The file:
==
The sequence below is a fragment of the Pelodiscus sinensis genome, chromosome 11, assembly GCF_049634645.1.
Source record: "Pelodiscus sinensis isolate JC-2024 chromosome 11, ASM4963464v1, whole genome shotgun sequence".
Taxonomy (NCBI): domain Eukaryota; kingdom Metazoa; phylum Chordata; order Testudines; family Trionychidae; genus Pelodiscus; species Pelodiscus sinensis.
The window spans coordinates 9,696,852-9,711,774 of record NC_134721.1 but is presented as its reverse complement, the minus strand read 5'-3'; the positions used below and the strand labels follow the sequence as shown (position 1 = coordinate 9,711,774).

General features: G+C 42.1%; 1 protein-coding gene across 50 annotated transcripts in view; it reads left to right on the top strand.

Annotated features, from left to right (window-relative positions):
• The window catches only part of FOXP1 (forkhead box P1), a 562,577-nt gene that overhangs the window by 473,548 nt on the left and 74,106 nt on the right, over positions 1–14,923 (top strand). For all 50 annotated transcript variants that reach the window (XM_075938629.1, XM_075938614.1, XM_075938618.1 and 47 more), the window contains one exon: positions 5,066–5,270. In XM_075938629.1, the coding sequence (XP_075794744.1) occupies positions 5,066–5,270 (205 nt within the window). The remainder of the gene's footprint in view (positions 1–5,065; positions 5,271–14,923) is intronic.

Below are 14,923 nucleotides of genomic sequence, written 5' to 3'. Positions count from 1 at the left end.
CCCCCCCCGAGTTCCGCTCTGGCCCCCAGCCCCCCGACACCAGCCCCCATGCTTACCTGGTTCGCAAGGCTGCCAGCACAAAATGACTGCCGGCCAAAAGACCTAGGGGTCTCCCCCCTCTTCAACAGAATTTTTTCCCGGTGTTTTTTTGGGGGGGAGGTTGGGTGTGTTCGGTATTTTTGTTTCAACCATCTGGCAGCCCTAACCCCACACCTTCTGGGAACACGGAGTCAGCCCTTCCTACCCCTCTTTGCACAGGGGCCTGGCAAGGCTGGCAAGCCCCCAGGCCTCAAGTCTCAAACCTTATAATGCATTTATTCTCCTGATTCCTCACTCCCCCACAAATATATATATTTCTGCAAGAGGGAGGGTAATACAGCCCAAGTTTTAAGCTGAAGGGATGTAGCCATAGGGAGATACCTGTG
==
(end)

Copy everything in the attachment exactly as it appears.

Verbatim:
The sequence below is a fragment of the Pelodiscus sinensis genome, chromosome 11, assembly GCF_049634645.1.
Source record: "Pelodiscus sinensis isolate JC-2024 chromosome 11, ASM4963464v1, whole genome shotgun sequence".
Taxonomy (NCBI): domain Eukaryota; kingdom Metazoa; phylum Chordata; order Testudines; family Trionychidae; genus Pelodiscus; species Pelodiscus sinensis.
The window spans coordinates 9,696,852-9,711,774 of record NC_134721.1 but is presented as its reverse complement, the minus strand read 5'-3'; the positions used below and the strand labels follow the sequence as shown (position 1 = coordinate 9,711,774).

General features: G+C 42.1%; 1 protein-coding gene across 50 annotated transcripts in view; it reads left to right on the top strand.

Annotated features, from left to right (window-relative positions):
• The window catches only part of FOXP1 (forkhead box P1), a 562,577-nt gene that overhangs the window by 473,548 nt on the left and 74,106 nt on the right, over positions 1–14,923 (top strand). For all 50 annotated transcript variants that reach the window (XM_075938629.1, XM_075938614.1, XM_075938618.1 and 47 more), the window contains one exon: positions 5,066–5,270. In XM_075938629.1, the coding sequence (XP_075794744.1) occupies positions 5,066–5,270 (205 nt within the window). The remainder of the gene's footprint in view (positions 1–5,065; positions 5,271–14,923) is intronic.

Below are 14,923 nucleotides of genomic sequence, written 5' to 3'. Positions count from 1 at the left end.
CCCCCCCCGAGTTCCGCTCTGGCCCCCAGCCCCCCGACACCAGCCCCCATGCTTACCTGGTTCGCAAGGCTGCCAGCACAAAATGACTGCCGGCCAAAAGACCTAGGGGTCTCCCCCCTCTTCAACAGAATTTTTTCCCGGTGTTTTTTTGGGGGGGAGGTTGGGTGTGTTCGGTATTTTTGTTTCAACCATCTGGCAGCCCTAACCCCACACCTTCTGGGAACACGGAGTCAGCCCTTCCTACCCCTCTTTGCACAGGGGCCTGGCAAGGCTGGCAAGCCCCCAGGCCTCAAGTCTCAAACCTTATAATGCATTTATTCTCCTGATTCCTCACTCCCCCACAAATATATATATTTCTGCAAGAGGGAGGGTAATACAGCCCAAGTTTTAAGCTGAAGGGATGTAGCCATAGGGAGATACCTGTG